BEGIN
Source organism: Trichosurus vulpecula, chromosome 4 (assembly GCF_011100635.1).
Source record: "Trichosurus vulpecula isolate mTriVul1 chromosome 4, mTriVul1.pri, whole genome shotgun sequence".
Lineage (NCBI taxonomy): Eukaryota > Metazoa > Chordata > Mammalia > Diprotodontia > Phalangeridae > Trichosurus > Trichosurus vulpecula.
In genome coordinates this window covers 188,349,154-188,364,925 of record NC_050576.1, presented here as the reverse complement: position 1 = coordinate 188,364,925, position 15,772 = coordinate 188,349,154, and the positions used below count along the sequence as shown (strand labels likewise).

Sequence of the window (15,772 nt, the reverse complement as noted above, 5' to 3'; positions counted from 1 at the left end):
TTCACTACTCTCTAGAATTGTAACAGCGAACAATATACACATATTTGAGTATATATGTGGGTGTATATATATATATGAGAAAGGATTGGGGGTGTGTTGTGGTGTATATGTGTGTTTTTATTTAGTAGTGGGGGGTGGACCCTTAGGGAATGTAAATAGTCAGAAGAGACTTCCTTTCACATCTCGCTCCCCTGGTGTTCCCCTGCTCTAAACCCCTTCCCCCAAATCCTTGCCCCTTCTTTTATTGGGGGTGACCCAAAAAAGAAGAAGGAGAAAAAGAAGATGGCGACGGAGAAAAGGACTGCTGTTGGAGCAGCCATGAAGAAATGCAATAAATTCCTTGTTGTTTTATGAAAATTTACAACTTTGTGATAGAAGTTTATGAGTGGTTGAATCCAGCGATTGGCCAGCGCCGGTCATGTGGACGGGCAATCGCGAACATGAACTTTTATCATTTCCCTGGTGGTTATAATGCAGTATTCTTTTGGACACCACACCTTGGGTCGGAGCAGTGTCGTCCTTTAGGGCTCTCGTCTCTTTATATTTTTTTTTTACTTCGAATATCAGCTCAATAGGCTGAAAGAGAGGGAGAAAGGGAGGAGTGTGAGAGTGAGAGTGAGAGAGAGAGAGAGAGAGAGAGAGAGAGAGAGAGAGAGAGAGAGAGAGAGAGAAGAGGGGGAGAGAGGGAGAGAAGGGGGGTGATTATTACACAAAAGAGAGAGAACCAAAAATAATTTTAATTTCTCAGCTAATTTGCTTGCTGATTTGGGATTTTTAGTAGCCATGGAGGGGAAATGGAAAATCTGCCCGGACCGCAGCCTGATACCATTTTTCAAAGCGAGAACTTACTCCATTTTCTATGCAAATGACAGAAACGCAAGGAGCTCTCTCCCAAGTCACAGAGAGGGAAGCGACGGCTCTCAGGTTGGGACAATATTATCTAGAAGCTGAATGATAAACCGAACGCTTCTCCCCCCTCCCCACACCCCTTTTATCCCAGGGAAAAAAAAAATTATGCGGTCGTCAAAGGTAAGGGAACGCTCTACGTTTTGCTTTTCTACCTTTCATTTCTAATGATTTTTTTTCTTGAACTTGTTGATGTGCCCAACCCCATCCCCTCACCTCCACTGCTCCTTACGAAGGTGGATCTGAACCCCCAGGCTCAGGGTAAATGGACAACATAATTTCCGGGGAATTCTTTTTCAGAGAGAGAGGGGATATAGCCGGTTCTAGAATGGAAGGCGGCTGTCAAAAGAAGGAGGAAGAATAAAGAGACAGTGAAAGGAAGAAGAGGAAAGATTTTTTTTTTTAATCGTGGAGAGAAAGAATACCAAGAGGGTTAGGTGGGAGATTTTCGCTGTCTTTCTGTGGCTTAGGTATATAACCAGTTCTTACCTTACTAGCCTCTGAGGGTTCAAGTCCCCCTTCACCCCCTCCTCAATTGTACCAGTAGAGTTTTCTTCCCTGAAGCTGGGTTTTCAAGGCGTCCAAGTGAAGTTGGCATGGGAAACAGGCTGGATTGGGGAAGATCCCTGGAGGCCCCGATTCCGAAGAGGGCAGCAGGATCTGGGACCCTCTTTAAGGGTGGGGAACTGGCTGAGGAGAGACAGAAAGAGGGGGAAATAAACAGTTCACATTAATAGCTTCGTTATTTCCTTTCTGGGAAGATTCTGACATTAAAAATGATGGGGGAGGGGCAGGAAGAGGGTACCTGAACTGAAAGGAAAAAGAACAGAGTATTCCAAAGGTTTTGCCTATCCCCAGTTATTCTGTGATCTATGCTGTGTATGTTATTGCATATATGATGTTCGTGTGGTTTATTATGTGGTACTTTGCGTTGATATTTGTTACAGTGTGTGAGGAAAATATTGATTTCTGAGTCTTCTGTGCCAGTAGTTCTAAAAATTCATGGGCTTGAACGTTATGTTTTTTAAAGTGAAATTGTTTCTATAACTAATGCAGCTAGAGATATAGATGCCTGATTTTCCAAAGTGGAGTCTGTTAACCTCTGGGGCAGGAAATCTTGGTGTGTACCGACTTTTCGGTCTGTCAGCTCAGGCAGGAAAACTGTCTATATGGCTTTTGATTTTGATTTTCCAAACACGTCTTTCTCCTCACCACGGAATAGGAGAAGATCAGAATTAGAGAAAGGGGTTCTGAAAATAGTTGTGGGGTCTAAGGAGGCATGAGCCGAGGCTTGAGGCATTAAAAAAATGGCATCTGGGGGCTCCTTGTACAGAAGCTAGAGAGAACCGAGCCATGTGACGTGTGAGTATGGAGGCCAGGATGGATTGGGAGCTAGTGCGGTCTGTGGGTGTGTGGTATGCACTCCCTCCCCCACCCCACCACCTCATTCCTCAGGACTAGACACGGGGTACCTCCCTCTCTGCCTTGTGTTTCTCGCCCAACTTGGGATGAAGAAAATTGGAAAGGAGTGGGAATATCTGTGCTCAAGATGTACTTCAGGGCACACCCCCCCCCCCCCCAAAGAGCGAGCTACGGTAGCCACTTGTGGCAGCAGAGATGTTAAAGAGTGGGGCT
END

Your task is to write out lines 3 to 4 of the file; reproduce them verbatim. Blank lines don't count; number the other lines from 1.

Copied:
Lineage (NCBI taxonomy): Eukaryota > Metazoa > Chordata > Mammalia > Diprotodontia > Phalangeridae > Trichosurus > Trichosurus vulpecula.
In genome coordinates this window covers 188,349,154-188,364,925 of record NC_050576.1, presented here as the reverse complement: position 1 = coordinate 188,364,925, position 15,772 = coordinate 188,349,154, and the positions used below count along the sequence as shown (strand labels likewise).